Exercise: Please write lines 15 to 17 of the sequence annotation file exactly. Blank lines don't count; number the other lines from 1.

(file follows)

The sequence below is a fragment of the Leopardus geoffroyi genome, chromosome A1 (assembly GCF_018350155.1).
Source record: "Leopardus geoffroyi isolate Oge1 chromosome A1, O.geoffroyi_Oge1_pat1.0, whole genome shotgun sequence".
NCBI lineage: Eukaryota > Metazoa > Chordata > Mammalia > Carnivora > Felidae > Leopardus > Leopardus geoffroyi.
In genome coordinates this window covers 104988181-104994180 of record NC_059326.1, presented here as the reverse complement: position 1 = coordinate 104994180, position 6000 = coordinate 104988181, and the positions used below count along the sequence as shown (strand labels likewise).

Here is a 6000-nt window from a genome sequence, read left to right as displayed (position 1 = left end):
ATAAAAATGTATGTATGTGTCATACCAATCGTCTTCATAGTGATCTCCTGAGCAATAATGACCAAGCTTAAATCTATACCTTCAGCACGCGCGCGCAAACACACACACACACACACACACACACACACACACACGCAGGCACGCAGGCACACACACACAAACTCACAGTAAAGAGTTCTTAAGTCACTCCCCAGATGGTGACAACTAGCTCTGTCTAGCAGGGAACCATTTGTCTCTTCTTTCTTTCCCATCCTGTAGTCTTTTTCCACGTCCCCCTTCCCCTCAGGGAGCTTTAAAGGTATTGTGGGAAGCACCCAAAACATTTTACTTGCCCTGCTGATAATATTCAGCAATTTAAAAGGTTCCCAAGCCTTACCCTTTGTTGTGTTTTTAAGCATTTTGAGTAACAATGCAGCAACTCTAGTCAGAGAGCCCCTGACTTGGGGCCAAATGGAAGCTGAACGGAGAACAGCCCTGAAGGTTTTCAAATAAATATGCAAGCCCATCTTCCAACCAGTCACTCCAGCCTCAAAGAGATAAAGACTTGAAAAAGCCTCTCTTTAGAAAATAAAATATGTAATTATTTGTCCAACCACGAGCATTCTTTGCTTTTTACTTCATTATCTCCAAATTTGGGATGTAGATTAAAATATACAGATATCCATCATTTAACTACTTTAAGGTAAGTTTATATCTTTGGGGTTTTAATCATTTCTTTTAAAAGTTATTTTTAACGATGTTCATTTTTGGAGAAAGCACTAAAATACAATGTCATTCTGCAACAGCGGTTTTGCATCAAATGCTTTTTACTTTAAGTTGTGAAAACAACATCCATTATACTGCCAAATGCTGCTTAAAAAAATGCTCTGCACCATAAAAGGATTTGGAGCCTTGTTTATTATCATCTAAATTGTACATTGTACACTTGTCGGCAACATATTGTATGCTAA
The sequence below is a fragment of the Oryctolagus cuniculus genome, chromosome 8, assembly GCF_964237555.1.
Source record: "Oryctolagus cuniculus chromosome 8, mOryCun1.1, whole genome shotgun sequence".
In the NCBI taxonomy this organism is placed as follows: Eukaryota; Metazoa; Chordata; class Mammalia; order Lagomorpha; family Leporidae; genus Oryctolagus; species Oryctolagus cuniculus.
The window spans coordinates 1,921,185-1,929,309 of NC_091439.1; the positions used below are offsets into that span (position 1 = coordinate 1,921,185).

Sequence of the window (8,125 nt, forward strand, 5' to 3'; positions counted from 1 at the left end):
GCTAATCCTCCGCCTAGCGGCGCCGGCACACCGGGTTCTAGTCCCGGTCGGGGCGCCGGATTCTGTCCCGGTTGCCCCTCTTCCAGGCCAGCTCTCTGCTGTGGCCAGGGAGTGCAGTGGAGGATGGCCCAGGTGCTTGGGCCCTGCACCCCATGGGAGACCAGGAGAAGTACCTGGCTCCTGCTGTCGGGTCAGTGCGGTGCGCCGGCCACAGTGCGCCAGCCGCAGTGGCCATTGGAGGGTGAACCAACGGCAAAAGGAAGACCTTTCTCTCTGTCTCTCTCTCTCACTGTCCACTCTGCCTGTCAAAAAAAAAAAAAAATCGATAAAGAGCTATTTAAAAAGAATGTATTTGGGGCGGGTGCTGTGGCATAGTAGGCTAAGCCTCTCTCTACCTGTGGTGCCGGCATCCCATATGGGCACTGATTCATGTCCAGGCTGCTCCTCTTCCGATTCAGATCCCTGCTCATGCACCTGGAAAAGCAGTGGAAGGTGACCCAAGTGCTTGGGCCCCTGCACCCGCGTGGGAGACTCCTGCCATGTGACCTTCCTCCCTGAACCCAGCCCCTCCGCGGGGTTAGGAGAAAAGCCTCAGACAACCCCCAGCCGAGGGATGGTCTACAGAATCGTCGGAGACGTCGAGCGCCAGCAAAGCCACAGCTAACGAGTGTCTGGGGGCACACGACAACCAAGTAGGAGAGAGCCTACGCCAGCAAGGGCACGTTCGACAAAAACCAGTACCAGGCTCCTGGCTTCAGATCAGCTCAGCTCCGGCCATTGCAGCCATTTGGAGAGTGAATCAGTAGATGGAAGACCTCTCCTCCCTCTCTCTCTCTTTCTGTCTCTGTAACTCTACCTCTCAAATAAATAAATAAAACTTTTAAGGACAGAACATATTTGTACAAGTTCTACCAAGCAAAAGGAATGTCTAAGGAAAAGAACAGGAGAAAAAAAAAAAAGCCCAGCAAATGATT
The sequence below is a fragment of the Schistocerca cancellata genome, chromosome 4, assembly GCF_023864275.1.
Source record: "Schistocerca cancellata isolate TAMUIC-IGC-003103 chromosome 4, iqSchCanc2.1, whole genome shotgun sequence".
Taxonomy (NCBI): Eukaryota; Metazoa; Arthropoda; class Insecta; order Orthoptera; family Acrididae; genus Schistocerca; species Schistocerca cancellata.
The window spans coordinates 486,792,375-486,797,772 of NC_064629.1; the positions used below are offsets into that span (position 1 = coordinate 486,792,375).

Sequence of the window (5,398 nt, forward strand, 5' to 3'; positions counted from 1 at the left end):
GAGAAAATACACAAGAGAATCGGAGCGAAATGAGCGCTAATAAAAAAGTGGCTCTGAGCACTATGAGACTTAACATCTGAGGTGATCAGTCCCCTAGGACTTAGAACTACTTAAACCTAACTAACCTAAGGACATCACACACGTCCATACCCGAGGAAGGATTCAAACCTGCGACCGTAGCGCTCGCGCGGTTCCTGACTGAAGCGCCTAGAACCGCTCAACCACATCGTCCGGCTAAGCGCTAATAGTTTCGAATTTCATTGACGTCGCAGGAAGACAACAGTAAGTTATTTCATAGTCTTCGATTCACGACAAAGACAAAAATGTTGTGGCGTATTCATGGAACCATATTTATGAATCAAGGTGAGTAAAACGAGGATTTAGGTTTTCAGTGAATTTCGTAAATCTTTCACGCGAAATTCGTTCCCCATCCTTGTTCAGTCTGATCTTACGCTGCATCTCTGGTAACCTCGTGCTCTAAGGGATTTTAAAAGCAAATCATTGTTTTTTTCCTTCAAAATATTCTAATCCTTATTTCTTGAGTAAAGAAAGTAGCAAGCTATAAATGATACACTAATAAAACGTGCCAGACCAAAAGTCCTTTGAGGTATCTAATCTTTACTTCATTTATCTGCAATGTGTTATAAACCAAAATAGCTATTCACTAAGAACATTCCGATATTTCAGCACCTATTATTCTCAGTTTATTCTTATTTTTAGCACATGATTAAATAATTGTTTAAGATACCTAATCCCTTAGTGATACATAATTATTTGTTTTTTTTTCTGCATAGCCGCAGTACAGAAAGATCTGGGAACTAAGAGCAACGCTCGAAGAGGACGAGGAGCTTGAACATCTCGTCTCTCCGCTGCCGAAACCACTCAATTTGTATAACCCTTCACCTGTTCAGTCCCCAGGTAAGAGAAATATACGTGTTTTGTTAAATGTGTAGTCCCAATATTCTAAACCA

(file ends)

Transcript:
Taxonomy (NCBI): Eukaryota; Metazoa; Arthropoda; class Insecta; order Orthoptera; family Acrididae; genus Schistocerca; species Schistocerca cancellata.
The window spans coordinates 486,792,375-486,797,772 of NC_064629.1; the positions used below are offsets into that span (position 1 = coordinate 486,792,375).

Sequence of the window (5,398 nt, forward strand, 5' to 3'; positions counted from 1 at the left end):